Michael Platt of the Calgary Sun fills in some information about the case of a grizzly bear put down by wildlife officials there following a lethal attack on a human. Apparently, there was outrage over the bear being euthanized, but Platt lays out the case that the bear had acted in a predatory fashion (or at least the assertions from the wildlife officials that the case was one of predation), and that the bear was euthanized to prevent any further predation of humans by that bear.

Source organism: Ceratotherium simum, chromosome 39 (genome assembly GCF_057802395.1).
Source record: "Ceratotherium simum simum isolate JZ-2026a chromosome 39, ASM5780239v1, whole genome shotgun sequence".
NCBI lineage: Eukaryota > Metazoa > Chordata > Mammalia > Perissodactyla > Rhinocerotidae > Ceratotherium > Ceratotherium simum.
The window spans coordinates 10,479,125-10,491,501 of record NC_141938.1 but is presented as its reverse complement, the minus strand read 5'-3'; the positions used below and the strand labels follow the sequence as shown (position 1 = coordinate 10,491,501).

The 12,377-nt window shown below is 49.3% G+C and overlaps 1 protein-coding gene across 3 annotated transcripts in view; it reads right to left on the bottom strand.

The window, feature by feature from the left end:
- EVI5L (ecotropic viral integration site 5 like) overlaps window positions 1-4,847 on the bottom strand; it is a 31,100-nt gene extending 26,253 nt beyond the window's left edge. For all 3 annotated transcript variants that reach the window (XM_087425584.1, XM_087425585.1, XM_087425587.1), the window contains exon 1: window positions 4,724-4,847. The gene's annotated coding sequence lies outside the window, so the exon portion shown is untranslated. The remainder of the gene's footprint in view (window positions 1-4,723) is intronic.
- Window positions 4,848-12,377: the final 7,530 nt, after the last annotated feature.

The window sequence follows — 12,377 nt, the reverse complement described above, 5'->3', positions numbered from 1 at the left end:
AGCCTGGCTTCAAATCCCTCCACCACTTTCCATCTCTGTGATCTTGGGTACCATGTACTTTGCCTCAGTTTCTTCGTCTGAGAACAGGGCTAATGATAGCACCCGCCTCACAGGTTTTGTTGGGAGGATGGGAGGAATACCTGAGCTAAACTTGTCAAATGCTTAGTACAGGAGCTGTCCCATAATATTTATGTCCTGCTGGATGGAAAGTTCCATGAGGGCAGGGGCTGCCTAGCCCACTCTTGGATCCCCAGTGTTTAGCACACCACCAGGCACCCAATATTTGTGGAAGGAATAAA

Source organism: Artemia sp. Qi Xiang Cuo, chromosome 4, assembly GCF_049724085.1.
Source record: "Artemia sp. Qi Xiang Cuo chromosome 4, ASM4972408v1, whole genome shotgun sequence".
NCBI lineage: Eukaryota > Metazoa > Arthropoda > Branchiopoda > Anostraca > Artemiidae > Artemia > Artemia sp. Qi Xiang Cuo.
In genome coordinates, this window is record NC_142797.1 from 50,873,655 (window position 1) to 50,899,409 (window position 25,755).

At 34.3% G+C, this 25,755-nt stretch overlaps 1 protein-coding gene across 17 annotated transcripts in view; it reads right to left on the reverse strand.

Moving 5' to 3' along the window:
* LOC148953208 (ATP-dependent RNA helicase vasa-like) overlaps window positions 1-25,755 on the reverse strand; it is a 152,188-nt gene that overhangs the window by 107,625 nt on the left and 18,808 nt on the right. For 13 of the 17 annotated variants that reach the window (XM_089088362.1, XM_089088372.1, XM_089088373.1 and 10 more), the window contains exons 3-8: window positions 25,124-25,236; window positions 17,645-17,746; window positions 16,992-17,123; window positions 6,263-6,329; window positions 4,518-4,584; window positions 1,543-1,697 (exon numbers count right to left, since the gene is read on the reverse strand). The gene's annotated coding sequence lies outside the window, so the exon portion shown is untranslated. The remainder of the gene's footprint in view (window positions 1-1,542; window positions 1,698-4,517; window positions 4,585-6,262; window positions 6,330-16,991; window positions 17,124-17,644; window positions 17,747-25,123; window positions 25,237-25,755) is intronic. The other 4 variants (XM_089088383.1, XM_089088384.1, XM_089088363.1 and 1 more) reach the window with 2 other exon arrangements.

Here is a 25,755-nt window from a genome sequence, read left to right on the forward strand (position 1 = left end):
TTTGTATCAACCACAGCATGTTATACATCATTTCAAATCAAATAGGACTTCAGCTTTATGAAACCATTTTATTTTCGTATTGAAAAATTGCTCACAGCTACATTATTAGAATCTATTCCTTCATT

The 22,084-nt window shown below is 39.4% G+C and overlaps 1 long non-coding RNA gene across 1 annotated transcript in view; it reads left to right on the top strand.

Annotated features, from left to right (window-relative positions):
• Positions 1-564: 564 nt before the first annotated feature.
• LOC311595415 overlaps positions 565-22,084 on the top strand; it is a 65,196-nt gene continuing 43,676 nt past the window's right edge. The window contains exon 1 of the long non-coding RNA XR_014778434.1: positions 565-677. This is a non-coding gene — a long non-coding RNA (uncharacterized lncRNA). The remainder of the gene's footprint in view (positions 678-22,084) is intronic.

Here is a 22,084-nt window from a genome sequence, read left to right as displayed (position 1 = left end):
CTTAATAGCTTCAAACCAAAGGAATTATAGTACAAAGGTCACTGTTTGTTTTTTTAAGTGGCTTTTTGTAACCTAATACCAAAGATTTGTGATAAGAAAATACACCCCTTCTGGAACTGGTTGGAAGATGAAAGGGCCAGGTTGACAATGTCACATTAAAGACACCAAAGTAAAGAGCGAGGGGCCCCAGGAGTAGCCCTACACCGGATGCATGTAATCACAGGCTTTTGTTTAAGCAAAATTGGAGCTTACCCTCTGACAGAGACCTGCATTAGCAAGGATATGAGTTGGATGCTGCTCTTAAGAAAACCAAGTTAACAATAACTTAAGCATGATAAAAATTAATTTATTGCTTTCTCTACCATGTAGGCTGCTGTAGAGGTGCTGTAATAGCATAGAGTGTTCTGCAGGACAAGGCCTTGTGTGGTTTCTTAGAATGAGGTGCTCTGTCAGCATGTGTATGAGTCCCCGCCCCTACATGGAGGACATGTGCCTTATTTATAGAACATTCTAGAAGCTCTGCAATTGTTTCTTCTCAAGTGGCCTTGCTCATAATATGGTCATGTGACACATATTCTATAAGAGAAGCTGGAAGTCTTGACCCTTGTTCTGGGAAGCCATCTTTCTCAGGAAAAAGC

While Platt notes the tension between goals of grizzly bear conservation in the face of their endangerment and providing safety for citizens, one thing is conspicuous by its absence from the article: habitat loss. This is a critical part of the equation, that as humans develop and have expanding populations, they displace wildlife on the one hand and are placed into direct proximity with the remaining wildlife on the other. It is also a factor that puts the interests of humans directly into conflict with effective conservation and wildlife management. As more habitat is converted to human use, those will become more and more difficult. This is a tough issue because there is no apparent win-win strategy to deal with habitat loss, only varying views on where a balance should be struck between human exploitation and wildlife conservation.